The authorities in Iran have reported that their border region with Iraq has become calmer, after the heavy fighting of the previous week (8-14 September).
GV Iraqi tanks in border area (4 shots)
CU Files being searched and weapon being handled (2 shots)
SV Wrecked tank
Iraqi troops in border placements (3 shots)
GV Crowds in Teheran carrying coffins through street (2 shots)
GV Crowds being directed through street carrying coffins (2 shots)
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Background: The authorities in Iran have reported that their border region with Iraq has become calmer, after the heavy fighting of the previous week (8-14 September). Reuters news agency reports from Teheran that the Iranian president, Abolhassan Bani-Sadr has pledged his country will recapture the disputed territory which Iraq had seised in a week of fighting on Iran's western frontier.
SYNOPSIS: These are Iraqi tanks in the border zone. Their government claims it has taken control of more than two hundred square kilometres (about square miles) of territory. The Iraqis argue that this land became theirs under the terms of the 1975 Algiers Agreement with the regime of the late Shah.
At first, the Iranian government denied that nay land had been seized. But it later acknowledged it had happened. A Foreign Minster spokesman on Sunday (14 September), however, would not say how much had been taken, because the situation was changing constantly. Reuters said on Monday (15 September) that Iran would not accept any third-party mediation to settle the border dispute. This avowal came as a newspaper in Qatar, on the Gulf. said that Arab and Islamic government were conferring among themselves for a possible joint effort at mediation.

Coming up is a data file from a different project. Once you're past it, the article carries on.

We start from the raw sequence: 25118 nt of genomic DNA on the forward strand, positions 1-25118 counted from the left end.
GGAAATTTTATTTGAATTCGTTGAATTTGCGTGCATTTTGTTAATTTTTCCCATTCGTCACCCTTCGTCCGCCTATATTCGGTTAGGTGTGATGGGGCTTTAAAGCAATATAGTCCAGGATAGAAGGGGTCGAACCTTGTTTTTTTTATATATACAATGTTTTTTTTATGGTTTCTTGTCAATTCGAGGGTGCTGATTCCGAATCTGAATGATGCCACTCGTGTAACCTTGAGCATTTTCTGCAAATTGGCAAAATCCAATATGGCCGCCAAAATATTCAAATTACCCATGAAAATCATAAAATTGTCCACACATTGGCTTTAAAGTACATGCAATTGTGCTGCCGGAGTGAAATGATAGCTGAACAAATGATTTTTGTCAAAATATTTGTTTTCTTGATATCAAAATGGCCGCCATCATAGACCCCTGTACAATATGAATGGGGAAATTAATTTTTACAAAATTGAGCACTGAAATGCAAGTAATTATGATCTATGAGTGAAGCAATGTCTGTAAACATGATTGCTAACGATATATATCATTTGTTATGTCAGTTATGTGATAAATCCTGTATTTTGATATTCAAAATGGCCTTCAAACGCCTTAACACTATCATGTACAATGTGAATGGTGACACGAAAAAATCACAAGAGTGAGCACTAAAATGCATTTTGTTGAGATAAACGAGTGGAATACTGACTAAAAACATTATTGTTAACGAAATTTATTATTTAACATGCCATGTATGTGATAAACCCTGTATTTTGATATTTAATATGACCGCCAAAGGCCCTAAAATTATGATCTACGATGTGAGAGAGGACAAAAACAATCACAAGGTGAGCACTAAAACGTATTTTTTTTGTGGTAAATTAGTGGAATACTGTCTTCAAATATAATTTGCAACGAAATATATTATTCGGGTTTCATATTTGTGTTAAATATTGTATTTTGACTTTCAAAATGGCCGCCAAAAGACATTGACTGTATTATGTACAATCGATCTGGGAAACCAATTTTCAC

The fighting on the border was the fiercest since the two neighbours had apparently settled their frontier differences five years ago with the agreement. A mass funeral was held in the Iranian capital of Teheran on Tuesday (16 September) for twenty-two Iranians killed in the conflict. They were mourned as martyrs to their country's revolution. Relations between Iran and Iraq have deteriorated since the Iranian Islamic revolutionaries ousted the Shah in January last year.
Religion has played its part in the tensions. Most of the religious leaders in Iraq are Sunni Moslems, but more than half the population are Shi'ites, owing spiritual allegiance to Iranian clergymen, including Ayatollah Khomeini. Iran has accused Iraq of repressing its own Shi'ite population, and of aiding Arab and Kurdish rebels in Iran to fight the revolutionary regime. In return, the Iraqi authorities have blamed what they called "the racist Persian regime" for terrorist attacks in Iraq.